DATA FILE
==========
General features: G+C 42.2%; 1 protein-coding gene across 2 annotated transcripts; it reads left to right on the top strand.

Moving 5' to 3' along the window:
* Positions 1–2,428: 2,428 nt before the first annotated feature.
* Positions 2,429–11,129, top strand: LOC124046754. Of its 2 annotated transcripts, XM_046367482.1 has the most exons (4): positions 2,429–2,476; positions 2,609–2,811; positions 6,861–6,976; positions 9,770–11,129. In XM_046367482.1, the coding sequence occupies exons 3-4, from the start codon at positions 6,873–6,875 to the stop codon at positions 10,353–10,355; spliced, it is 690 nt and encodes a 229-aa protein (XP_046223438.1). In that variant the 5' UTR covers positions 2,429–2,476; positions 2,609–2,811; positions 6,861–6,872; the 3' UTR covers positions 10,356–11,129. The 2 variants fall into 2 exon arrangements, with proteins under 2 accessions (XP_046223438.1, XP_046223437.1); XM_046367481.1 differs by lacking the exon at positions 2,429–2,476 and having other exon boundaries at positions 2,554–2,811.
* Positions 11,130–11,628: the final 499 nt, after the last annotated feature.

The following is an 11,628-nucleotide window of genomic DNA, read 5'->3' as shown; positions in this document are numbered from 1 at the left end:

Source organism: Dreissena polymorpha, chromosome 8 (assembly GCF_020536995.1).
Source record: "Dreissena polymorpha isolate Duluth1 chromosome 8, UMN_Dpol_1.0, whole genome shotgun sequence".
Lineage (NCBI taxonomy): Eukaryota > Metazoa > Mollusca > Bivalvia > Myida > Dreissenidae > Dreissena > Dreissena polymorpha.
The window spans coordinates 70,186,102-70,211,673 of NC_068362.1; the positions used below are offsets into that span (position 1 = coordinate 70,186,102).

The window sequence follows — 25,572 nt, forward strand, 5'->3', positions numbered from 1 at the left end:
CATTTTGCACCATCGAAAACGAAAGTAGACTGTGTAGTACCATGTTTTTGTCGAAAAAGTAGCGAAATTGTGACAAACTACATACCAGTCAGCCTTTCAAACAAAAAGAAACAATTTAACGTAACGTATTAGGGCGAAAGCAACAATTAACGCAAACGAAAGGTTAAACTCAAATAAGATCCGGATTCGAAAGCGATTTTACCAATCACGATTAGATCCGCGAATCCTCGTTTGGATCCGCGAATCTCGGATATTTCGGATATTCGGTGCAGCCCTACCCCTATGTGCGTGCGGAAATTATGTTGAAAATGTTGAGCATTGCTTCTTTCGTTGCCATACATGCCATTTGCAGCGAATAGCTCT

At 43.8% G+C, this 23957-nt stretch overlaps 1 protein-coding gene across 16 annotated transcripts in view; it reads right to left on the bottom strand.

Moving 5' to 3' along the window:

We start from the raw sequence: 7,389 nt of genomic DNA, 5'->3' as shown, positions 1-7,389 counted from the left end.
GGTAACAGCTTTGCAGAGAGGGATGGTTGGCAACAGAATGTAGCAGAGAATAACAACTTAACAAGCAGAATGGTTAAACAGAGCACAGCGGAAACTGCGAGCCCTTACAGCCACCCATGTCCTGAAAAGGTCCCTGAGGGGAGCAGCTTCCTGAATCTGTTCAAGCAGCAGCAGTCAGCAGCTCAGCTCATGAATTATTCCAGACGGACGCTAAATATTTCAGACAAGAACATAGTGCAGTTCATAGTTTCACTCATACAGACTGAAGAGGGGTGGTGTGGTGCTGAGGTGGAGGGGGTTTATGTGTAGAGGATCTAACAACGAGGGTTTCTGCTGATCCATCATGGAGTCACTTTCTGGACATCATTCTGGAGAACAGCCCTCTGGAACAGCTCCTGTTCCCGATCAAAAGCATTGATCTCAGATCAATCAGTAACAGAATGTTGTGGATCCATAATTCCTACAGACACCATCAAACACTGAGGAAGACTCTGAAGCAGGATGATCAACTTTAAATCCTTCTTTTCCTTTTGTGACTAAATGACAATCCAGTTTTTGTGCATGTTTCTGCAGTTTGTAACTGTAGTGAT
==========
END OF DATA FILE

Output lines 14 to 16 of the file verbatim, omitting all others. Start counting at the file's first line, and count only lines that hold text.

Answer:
Moving 5' to 3' along the window:

We start from the raw sequence: 7,389 nt of genomic DNA, 5'->3' as shown, positions 1-7,389 counted from the left end.
GGTAACAGCTTTGCAGAGAGGGATGGTTGGCAACAGAATGTAGCAGAGAATAACAACTTAACAAGCAGAATGGTTAAACAGAGCACAGCGGAAACTGCGAGCCCTTACAGCCACCCATGTCCTGAAAAGGTCCCTGAGGGGAGCAGCTTCCTGAATCTGTTCAAGCAGCAGCAGTCAGCAGCTCAGCTCATGAATTATTCCAGACGGACGCTAAATATTTCAGACAAGAACATAGTGCAGTTCATAGTTTCACTCATACAGACTGAAGAGGGGTGGTGTGGTGCTGAGGTGGAGGGGGTTTATGTGTAGAGGATCTAACAACGAGGGTTTCTGCTGATCCATCATGGAGTCACTTTCTGGACATCATTCTGGAGAACAGCCCTCTGGAACAGCTCCTGTTCCCGATCAAAAGCATTGATCTCAGATCAATCAGTAACAGAATGTTGTGGATCCATAATTCCTACAGACACCATCAAACACTGAGGAAGACTCTGAAGCAGGATGATCAACTTTAAATCCTTCTTTTCCTTTTGTGACTAAATGACAATCCAGTTTTTGTGCATGTTTCTGCAGTTTGTAACTGTAGTGAT